Harassment, gaming and online purchasing behaviour

Recently, the discussion on harassment for women in tabletop gaming has been making the rounds. Unfortunately, it’s not a new feature but it is getting more press, mostly because I think of the larger number of female players, the Internet and (hopefully) changing mores.

The entire situation is something that isn’t particularly surprising.  I run an online business and the vast majority of my gaming is with close friends who aren’t likely to take crap like that so for the most part I’m shielded from encountering incidents like this.  While I do do conventions, I also work them – so I rarely see any major incidences as my head is down, working sales and chatting with customers.

Yet, even though I rarely see incidences like this, it doesn’t mean that I haven’t seen any at all.  I can recall at least 2 instances where we’ve had to deal with too persistent men by redirecting them away from the inflicted young lady.  I can recall instances in game stores where things said or done might make a woman uncomfortable in game stores.  And let’s not forget the sheer variety of comments on our Youtube video channel. We’ve had everything from purely crude to the subtler, ever-present discussion about hair styles.  So yeah, it’s not surprising that we have a problem (even if I wouldn’t go so far as to use the word terrorist).

One thing that was written in the article that started it all jumps out to me:

Gamers bemoan the loss of the local game store while ignoring their culpability for its demise. Amazon is blamed for the death of local game stores, but few gamers stop to question why so many people are choosing to buy social games in such an asocial manner.


In 2014, when I can’t run games anymore, they (the women in her gaming group) splinter off into several different groups. They buy everything online and never set foot in game stores. They’ve learned the hard lessons.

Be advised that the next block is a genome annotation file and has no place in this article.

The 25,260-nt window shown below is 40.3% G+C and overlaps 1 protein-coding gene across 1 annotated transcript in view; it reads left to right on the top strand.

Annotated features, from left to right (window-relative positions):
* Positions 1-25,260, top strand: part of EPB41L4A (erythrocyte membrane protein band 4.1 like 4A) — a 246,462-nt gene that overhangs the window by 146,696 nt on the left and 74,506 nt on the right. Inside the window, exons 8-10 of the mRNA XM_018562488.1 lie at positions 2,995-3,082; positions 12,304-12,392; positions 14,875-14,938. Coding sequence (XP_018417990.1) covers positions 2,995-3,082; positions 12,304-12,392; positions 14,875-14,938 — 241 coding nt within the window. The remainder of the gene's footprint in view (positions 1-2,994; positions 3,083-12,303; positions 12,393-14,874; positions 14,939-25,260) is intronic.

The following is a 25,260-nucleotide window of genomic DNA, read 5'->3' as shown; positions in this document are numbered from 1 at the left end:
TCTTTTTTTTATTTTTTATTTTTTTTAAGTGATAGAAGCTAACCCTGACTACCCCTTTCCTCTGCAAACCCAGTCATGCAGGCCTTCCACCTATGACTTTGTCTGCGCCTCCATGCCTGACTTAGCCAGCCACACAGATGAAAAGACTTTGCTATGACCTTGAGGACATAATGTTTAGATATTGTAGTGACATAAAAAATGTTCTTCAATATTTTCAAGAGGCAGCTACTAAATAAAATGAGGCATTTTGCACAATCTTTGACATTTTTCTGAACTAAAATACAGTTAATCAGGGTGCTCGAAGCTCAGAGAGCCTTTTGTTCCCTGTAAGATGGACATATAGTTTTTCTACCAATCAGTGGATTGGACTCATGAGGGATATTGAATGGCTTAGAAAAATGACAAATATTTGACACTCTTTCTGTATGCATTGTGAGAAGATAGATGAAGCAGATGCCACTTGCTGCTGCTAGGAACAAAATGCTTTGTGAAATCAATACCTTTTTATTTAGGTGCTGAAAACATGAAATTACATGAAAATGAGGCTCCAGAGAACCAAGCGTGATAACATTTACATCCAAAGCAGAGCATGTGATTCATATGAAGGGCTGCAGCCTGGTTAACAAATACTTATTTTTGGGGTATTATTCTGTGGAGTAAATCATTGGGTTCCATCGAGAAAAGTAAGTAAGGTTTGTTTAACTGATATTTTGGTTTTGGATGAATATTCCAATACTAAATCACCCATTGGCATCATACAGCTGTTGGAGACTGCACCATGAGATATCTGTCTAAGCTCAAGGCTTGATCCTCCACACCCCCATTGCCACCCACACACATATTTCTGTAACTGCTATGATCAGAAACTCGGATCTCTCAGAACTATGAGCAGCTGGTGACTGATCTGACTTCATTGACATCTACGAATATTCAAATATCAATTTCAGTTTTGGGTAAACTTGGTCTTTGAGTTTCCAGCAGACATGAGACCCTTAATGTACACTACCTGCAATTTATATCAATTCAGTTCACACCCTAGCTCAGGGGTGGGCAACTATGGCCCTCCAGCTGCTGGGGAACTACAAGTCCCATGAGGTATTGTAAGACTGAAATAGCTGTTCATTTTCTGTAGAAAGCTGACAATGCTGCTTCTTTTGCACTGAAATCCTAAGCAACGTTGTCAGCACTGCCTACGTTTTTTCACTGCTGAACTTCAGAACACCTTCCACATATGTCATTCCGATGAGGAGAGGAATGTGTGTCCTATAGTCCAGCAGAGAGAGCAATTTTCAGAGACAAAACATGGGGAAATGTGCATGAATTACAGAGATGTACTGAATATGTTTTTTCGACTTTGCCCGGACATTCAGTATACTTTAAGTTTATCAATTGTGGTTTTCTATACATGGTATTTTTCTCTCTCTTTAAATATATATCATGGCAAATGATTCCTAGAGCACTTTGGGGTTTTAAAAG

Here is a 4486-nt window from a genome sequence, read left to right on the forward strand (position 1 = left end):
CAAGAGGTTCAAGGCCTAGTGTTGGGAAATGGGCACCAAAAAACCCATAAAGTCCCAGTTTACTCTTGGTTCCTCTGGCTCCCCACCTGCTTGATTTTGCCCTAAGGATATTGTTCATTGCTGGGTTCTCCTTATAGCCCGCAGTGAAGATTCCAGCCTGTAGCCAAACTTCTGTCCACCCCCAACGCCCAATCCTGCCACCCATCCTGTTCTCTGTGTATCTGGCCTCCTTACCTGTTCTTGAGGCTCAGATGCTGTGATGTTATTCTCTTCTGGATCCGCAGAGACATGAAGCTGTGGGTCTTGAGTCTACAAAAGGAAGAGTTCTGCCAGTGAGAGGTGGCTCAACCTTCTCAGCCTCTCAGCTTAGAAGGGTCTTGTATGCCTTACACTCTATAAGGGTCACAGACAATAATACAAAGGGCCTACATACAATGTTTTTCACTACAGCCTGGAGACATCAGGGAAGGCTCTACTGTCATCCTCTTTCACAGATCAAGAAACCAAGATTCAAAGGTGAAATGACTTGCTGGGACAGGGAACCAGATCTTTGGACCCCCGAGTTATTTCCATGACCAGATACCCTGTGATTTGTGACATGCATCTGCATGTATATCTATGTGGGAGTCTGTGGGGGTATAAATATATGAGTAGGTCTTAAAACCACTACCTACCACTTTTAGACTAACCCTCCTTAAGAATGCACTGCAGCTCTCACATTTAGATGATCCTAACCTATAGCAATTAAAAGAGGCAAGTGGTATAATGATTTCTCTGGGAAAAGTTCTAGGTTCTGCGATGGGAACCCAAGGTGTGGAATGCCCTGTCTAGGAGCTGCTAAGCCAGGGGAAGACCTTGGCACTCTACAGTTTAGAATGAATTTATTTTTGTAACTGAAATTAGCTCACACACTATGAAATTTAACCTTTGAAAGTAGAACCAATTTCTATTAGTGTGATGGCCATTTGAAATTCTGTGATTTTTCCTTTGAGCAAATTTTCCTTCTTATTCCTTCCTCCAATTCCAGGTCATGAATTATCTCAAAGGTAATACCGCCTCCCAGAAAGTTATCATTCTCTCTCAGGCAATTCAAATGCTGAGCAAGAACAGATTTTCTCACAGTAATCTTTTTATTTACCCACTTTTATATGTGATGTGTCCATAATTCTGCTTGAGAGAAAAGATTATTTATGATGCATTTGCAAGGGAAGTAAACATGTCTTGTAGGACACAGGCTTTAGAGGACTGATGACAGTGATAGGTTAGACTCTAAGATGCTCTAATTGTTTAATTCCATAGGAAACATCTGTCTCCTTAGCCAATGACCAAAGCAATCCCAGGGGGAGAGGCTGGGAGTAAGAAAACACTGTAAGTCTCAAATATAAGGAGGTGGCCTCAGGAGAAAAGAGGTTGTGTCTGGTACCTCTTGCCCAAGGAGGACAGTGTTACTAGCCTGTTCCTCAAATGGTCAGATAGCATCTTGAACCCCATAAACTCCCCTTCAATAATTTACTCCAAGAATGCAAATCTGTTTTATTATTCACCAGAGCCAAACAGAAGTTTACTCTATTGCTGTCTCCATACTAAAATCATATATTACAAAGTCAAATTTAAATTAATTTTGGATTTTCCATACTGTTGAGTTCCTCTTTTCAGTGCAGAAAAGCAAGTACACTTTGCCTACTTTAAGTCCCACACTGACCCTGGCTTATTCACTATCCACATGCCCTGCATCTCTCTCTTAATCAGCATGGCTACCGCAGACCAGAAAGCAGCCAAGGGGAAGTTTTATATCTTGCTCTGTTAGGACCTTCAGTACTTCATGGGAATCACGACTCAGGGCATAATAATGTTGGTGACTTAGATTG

From my experience viewing the customer base at both game stores and at conventions, I can certainly say that this feels true.  I don’t know how many of these female customers purchase from us because of convenience or price and how much it’s because of the anonymity online purchasing offers, but I can say for sure that the number of women customers at Starlit Citadel’s higher than you’d expect.

I guess the point of this post is, yes; this is real. This is happening.  I don’t have stats on it, I have only anecdotal evidence; but this kind of harassment and sexism is more prevalent than some people think.

Edit: One thing that has come to mind that we need to add (see below too on the comments) is that the board gaming community specifically is significantly better than the general tabletop community.  In fact, board gamers in general seem to be more socially adjusted than most – whether it’s because many of us are older (than say CCG players) or it’s a very social gaming experience.

3 thoughts on “Harassment, gaming and online purchasing behaviour”

  1. This saddens me. I really did think that the board game community was different from the video game community; less angry or at least more socially aware by virtue of the face to face nature of the activity.

    1. I would definitely say that’s it better. By a significant margin. However, just because it’s better doesn’t mean it’s non-existent which is something that I’ve noticed some people asserting.

  2. You have to keep in mind these are gaming stores. More of than not, not board gaming stores. This means there will be Magic, miniatures, RPG and other kinds of gaming going on. If we want to be honest we have to point out that most of the people that frequent these stores don’t have girl friends or wives, let alone be around girls in general. Several, not all or even most, of the guys are rude, knowingling or just from social awkwardness, smell and generally are not interested in others concerns. I personally think if there ever is a store where this would be less of a problem wound be a 100% board game store, but I have not to see one. Most need Magic to survive.

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